1. Exactly, and that’s why we would be primitive, because how can you even teach manners if the brevity of one’s linguistic cannon is used as an excuse for ignorance?

      That being said though, pointing would work well enough for ‘you’ and ‘me’ if there were no telephone or written communications. And making coffee could easily be learned through observation, but that might make it difficult for coffee to move outside of its originating region!

  2. With only seven words no way to have a good conversation or to write a good story. No communication. Life would be so boring. I would feel trapped by my seven words and isolated.

        1. That’s the thing – we’re thinking it through right now. We could use a visual, pictographic sort of language, but we also have to be able to understand the concepts comprising the images. It’s hard to imagine getting to that point with only seven words…

            1. Ha, have you seen heiroglyphics? That’s not terribly complicated. It would probably be the same as penmanship – some would care, some would not, and quality would fall into a spectrum from legible to “I just broke my pencil – again.”

              1. But then hieroglyphics, though pictures, are technically also words. So that might be cheating and going above the 7 words allowed.

                I agree with you, though; I thought about how language started, or actually communication, and it really was related to cavemen and finding the best food, or warning against danger. That’s pretty narrow. It definitely doesn’t allow for the depth of creativity that has developed since – philosophy, debates, treatises, novels. And it’s so basic it probably doesn’t allow for coffee, either. Which would really suck.

                1. Right, I completely agree about the hieroglyphics and the cavemen. Furthermore, I think with those basic words it’s an inevitable road to “see a need / fill the need” until the language has become robust again; like a plant, it can grow back if you cut it off above the ground. This is part of how language seems to act like an organism, isn’t it?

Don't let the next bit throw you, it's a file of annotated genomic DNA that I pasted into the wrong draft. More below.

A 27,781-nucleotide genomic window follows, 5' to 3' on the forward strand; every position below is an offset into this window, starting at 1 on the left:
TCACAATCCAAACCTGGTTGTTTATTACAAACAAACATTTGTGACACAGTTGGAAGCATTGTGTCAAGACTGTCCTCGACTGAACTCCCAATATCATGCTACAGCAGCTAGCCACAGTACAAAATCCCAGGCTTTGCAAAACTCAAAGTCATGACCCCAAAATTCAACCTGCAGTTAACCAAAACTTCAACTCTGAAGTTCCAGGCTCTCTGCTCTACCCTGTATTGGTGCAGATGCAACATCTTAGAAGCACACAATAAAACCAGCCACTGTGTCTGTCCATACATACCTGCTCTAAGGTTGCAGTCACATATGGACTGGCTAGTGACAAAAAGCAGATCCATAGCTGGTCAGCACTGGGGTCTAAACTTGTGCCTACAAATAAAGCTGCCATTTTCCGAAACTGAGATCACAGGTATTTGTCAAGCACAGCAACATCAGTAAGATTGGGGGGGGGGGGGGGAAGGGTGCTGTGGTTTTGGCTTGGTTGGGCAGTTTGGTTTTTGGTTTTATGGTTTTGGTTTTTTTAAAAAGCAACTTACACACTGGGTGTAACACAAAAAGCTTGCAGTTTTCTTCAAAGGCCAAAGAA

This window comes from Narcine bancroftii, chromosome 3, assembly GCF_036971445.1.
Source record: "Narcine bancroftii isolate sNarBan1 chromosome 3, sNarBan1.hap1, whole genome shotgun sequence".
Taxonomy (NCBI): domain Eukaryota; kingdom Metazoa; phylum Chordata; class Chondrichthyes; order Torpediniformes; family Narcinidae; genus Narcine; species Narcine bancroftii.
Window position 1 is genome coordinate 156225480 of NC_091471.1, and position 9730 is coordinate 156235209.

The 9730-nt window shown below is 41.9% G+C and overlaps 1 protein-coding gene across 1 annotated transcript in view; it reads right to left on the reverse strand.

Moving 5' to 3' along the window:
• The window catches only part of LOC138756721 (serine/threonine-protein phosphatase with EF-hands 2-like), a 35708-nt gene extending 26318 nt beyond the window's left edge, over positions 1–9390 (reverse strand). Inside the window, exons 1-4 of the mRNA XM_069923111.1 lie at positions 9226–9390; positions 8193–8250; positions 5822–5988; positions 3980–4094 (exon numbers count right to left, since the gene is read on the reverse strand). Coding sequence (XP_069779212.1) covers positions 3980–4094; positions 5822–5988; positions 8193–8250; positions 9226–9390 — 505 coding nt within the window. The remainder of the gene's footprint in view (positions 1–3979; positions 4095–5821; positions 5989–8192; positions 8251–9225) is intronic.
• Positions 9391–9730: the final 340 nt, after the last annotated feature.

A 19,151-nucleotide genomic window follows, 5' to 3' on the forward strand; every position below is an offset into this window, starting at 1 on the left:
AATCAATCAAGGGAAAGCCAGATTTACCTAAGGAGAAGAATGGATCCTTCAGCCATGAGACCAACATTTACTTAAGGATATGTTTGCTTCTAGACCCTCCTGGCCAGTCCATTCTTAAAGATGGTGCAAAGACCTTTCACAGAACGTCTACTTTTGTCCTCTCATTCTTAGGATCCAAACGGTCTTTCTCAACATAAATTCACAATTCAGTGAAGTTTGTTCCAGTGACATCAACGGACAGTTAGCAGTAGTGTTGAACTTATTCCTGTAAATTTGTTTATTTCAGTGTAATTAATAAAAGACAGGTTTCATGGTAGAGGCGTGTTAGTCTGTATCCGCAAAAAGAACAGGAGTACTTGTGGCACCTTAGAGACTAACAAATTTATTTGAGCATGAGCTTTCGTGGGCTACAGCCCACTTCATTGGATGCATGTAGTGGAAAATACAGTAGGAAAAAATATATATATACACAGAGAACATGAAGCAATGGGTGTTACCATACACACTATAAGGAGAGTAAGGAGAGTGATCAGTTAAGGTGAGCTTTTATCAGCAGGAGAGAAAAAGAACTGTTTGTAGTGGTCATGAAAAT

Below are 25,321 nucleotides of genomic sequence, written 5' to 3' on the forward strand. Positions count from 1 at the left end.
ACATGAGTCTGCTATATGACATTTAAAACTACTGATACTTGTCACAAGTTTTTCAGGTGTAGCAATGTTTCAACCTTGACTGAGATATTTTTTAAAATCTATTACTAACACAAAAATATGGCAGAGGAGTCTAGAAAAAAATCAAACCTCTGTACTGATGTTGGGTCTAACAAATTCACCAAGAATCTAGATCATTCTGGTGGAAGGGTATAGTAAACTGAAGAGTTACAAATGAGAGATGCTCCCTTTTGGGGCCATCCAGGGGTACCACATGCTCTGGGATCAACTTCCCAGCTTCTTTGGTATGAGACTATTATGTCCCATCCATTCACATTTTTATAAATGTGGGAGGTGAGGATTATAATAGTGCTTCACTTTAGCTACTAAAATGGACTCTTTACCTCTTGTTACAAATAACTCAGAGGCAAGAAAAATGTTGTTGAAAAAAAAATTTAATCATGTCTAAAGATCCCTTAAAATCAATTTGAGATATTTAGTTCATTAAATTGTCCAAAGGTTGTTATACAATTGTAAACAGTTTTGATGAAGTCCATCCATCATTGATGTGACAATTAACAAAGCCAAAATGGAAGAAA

1. Yes, absolutely. I like that metaphor. Language developed out of a need to express ourselves, to name and discuss the world around us, and out of a greater understanding of that world. With all that accumulated learning and understanding, I don’t think we could go back to caveman-style communication.

                    And with all the personal interpretations of words, as both you and I have pointed out in our posts, even if we had 7 words, we wouldn’t really understand each other.

                    So I guess Gibran’s theory has been disproved…but maybe it only takes 7 words to do so 🙂

  3. It is not just seven words but what seven important words can do to all of us…………. seven words in all languages meaning the same…..not the same words but equivalent words which match the deeds. So no not seven words in literal sense otherwise Khalil Gibran would not have used so many words to illustrate his ideas

  4. During a time when our ancestors really did lack language – they were still able to communicate, through both actions and reading each others’ faces, which is why we have developed such a sharp ability to tell what others are thinking just by looking at them. I would hate a world with such a primitive language, but through that this was worth throwing out there.

    1. It’s true, and you make a compelling point – if we were reduced to seven words, there’s still gestures and body language, and actually if our verbiage were so abbreviated we might develop an even better knack for reading expressions and body language. Imagine such a world! I’d admit in such conditions, it might be possible to progress somewhat beyond the ‘caveman’ stage, but how far depends upon the society itself, right?